Children of expatriates are a very interesting focus of study when it comes to intercultural competence and how culture affects one’s identity and life. We are quite aware of how being an expatriate family is complicated logistically, emotionally and mentally on all members during the first years of immigration or how tricky it can be to raise children in a country in which we are not completely familiar with the education system. It is, however, important to consider that expat-children may face identity struggles when they grow up and to actively address the issues of identity and nationality during the upbringing.

Have you experienced any issues related to identity as an expat? Do you know a good way to address the question of identity with expat children?

I hope you enjoyed the read, I’ll write again next month.

Until then, have a great day!

Lucie

Lucie Koch was an intern at Global People Transitions GmbH in Zurich, Switzerland. She graduated from an Intercultural Management Master study, which led her to study in Dijon, France, a city she was already familiar with and in unfamiliar Finland (for one semester). Previously, she studied one year at Durham university (UK) as part of a Bachelor Erasmus Mobility program. She was born in 1994 to a Swiss expat couple in France. She grew up in the French countryside, around horses. She’s a self confessed introvert, fascinated by different languages, cultures, science (especially astronomy and biology) and philosophy. She also likes to spend time drawing, painting or in cinemas.

 

 


Guest post by Brooke Faulkner

An international assignment to Japan is one of the most rewarding achievements you could reach in business. Nothing feels better than to be wanted overseas for your talents and your accomplishments.

However, most of us, unfortunately, have a habit of acting culturally unaware when we visit new places, especially if we don’t have a lot of interaction with diversity within our home country. While that’s a broad generalization, it happens enough for us individually to be aware and check ourselves before traveling overseas.

I want to focus on business in Japan specifically right now because there is a lot of room to do international business with them. According to Alliance Experts, alternative energy, gaming, music, engineering, and healthcare are all fields thriving in that country, as well as ours.

Combining forces can be a really good thing. However, when you enter someone else’s home, you need to be aware and respectful of their way of life.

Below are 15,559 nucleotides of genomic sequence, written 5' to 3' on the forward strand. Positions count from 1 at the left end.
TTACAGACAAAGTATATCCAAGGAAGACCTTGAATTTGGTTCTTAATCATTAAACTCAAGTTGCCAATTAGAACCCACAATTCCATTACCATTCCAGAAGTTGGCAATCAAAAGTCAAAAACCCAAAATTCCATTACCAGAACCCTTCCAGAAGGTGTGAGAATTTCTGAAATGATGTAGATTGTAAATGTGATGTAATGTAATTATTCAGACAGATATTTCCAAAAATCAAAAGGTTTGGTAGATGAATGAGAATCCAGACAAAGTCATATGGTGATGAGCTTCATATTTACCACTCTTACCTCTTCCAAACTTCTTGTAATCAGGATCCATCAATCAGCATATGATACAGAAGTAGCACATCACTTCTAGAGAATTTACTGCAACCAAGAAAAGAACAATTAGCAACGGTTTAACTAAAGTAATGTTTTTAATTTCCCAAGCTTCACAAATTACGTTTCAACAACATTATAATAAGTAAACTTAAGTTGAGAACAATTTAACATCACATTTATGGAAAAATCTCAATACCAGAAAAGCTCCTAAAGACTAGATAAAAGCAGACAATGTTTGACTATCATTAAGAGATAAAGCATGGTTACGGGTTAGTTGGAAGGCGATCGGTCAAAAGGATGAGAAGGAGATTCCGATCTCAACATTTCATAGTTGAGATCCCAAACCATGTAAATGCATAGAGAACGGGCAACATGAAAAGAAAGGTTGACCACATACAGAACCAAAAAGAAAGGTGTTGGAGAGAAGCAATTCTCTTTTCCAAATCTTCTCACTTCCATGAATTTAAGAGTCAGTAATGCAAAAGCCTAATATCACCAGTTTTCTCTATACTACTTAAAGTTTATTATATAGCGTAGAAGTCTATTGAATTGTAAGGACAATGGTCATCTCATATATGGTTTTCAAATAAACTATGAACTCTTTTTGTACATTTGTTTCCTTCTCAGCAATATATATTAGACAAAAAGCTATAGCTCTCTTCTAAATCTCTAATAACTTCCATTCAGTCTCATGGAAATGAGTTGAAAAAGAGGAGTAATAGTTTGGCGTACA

Careers in project management are highly sought after in the Western world right now, but to be a project manager in Japan requires cultural awareness, good communication skills, and a willingness to learn. For this reason, I want to cover some basics for those of you heading over there soon to manage projects. Stay ahead of the cultural curve so things go smoothly, and you’ll find yourself in a much better situation than if you hadn’t been able to!

Navigating Culture

Workplace culture is very important, and that can be hard to navigate even more so in a new country. The importance of respect transcends cultural differences. However what’s considered respectful and what isn’t changes from place to place.

For this reason, it’s important to know a little bit about Japanese culture before you get to Japan, especially if you, as a team manager, are working with and managing new people.

For some guidance, I pulled some information from E-Diplomats and Business Insider, who point out some cultural differences regarding workplace conduct and respect in Japan. Here are a few notable ones:

  • Business cards are often used the way Americans use handshakes.
  • Group work shows no pride in different members: you’re all in this together.
  • Treat your employees like their work is important, and show as much pride in your work as they do in theirs. Pride in your work and efficiency in the work process are very important. This is roughly translated with the word “shokunin.”

You can check both resources for more information, but workplace respect doesn’t stop at workplace specific differences — not by a long shot.

Communicating Past a Language Barrier

Body language is of the utmost importance when traveling to a new country. This is especially true if there is a language barrier like there probably is if you’re a typical white American. For instance, Japanese culture tends to be less touchy than American culture and values personal space differently. Eye contact and staring are similarly regarded as personal and rude if overdone. Another example that you may have heard of: When you enter someone’s home, always take your shoes off.